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The challenges and promise of program budgeting.

There are many reasons to consider adopting program budgeting, (1) but perhaps the most important is its ability to create a more transparent budget. A program budget shows exactly what the government does and how much it costs.

A program budget is meaningful to the governing board and the public because programs are directly relevant to how they experience public services. A program budget is organized into service areas, rather than just departments, objects of expenditure, and line items.

Budget discussions about police patrols and tree services, for example, are more meaningful than discussions about salary, benefit, commodity, and contractual service costs in the budgets of the police and public works departments. Program budgets also clarify trade-offs between different spending options. When there are no new revenues, if the budget for police patrols is to be increased, then the budget of another program, like tree services, will need to be reduced. (2) (See Exhibit 1 for a summary of the benefits of program budgeting.)


The first step in program budgeting is to create an inventory of all the jurisdiction's programs. This clarifies exactly what the government does. Consider the analogy of a menu at a restaurant. If a menu had just five words printed on it--appetizer, salad, entree, desert, beverage--the customer would have a difficult time understanding what was being offered and whether or not they might like the restaurant. Now imagine that the restaurant provides a long list all of the ingredients and recipes it uses. The customer would have access to a lot more information about what goes on at this restaurant, but would still have trouble deciding if they would like to eat there. Similarly, in a local government budget, information presented in the broad categories of "Police Department" or "Public Works Department" doesn't give citizens a good understanding of what the government actually does, and line items provide too much detail. This means that participants in the budget process have difficulty communicating and citizens can't see how their tax dollars are being used because they can't get a true understanding of all of the services the government provides. In the way that a restaurant's menu summarizes the dishes offered (i.e., describes the results produced by the restaurant's recipes). A program describes a set of related activities or tasks intended to produce a desired result for constituents.

How, then, does a government identify the programs it offers? Generally, a program is broader than a line item or task, but more detailed than a department or entire function. Governments will want to identify programs that provide a discrete service that leads to an identifiable result or benefit.

There are also some general guidelines on what a program is not. Programs are not the same as facilities or locations. A recreation center, airport or golf course is a place, while a program is intended to tell us the activities that go on at that place. Nor are programs line items or operational units found on your organizational chart. Line items are the costs that a program incurs. Operational units are management structures that administer a program.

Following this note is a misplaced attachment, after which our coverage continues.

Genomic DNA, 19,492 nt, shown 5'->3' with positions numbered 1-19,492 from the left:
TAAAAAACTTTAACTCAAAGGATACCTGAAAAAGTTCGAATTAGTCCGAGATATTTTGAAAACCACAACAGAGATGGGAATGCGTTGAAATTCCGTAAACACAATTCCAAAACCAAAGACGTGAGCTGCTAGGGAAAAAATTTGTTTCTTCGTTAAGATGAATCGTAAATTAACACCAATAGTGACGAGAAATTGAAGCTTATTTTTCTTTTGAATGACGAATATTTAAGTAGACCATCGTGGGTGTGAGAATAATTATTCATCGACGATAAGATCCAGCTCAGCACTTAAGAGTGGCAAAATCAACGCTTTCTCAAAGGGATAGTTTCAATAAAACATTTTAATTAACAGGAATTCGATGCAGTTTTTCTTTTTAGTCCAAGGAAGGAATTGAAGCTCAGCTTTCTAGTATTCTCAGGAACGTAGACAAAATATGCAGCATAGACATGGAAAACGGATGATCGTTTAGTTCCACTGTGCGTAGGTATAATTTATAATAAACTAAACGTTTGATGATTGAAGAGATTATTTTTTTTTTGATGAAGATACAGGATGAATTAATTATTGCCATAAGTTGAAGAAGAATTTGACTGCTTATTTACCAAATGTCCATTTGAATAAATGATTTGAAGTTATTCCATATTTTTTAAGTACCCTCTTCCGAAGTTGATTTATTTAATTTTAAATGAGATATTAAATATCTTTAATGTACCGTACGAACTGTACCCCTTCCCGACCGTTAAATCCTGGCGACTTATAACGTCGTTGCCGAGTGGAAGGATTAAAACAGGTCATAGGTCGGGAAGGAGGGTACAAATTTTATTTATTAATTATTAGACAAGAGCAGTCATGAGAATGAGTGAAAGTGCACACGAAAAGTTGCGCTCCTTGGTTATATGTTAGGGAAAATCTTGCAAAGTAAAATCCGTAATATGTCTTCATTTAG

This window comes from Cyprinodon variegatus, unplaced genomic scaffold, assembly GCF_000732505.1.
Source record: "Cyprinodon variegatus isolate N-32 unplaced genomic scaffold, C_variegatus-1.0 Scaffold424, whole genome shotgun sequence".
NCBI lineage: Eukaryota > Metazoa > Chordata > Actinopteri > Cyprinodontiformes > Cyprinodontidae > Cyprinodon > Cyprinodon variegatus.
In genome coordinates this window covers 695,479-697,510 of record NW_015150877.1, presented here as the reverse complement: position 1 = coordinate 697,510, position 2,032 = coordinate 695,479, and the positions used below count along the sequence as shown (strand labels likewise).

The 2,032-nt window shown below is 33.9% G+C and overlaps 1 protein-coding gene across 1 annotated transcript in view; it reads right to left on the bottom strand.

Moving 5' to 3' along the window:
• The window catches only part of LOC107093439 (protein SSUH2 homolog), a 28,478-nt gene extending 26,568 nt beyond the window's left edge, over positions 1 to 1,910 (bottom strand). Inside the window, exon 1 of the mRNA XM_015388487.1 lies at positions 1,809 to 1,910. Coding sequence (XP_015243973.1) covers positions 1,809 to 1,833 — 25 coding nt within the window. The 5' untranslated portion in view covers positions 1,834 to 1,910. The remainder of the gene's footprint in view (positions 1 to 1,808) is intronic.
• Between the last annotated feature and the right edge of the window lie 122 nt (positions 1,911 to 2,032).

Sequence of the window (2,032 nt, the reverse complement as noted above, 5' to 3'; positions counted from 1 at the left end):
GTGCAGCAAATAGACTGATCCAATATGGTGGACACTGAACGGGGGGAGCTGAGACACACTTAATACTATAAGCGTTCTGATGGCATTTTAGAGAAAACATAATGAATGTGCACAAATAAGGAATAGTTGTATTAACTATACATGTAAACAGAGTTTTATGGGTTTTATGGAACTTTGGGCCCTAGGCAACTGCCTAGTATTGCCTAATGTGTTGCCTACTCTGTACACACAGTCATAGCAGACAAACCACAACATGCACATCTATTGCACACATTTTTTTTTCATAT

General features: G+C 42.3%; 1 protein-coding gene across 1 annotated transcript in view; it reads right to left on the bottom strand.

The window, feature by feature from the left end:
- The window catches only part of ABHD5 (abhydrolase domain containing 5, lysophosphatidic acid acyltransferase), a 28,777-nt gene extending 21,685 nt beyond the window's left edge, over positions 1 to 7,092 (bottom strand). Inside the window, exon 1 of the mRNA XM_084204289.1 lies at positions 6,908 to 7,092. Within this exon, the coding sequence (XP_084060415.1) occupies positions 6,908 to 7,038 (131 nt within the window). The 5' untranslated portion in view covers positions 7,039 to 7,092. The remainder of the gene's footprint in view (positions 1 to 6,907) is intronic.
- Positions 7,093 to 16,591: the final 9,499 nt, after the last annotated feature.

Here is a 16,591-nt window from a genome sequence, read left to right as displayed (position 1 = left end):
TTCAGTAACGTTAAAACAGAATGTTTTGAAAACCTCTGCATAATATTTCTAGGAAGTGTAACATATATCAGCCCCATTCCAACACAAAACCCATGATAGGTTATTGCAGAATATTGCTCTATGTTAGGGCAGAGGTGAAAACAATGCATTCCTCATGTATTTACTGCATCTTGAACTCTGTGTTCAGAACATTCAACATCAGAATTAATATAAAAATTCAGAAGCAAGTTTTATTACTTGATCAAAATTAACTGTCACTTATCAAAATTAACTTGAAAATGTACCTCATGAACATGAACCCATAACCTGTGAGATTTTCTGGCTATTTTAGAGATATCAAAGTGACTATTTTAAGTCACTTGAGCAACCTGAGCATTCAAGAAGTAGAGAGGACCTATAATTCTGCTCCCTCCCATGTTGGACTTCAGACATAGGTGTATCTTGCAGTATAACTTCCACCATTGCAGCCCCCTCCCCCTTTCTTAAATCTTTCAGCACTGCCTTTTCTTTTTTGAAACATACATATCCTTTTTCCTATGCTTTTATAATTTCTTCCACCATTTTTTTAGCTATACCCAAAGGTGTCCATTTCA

The following questions can help you help identify programs.

Do you advertise a service? If your webpage, brochures, telephone directory, or other published materials say that you offer a service, it is probably a program to include in your program inventory. Advertisements are the first place to look when preparing an inventory of programs.

Are you mandated to provide the service? If there is a legislative mandate from another government, a section of your own code, or an official policy that requires you to provide a specific service, include it in your inventory.

Is someone willing to pay a fee or offer a grant to provide the service? If the end user of a service or a granting agency is willing to cover the cost of providing a program (in whole or in part), include it in your program inventory.

Do you offer the service to a particular group or demographic? If the program is meant to serve a specific constituency (e.g., residents, businesses, visitors, neighborhoods) or population (e.g., youth, adults, seniors, non-residents), list it.

Is there a public agency or a private sector business that does something similar? Governments have options for providing services, including partnerships, shared services, outsourcing or privatization. Hence, it is critical that we can articulate where services are similar to what is available from other providers and where they are different. Clearly identifying programs where there are alternatives to traditional service delivery strategies can better ensure that conversations are supported with objective data and not subjective assumptions.

A wide and diverse variety of services are provided even in the smallest of communities. Hence, to clearly tell the story of what your government does, you may need to identify hundreds of programs. In fact, most moderate-sized local governments should anticipate having 300 to 500 programs, and larger jurisdictions, especially counties, may have even more.


Step I: Distinguish between Recurring and Non-Recurring Costs. The first step is to categorize each line item as a recurring or non-recurring cost. Examples of recurring costs are salaries, benefits, insurance, office supplies, and materials. One-time costs might include capital improvements and special projects. Differentiating between these two categories allows us estimate a reliable baseline cost for a program. Including one-time costs could inflate the perceived cost of a program above what it has been historically.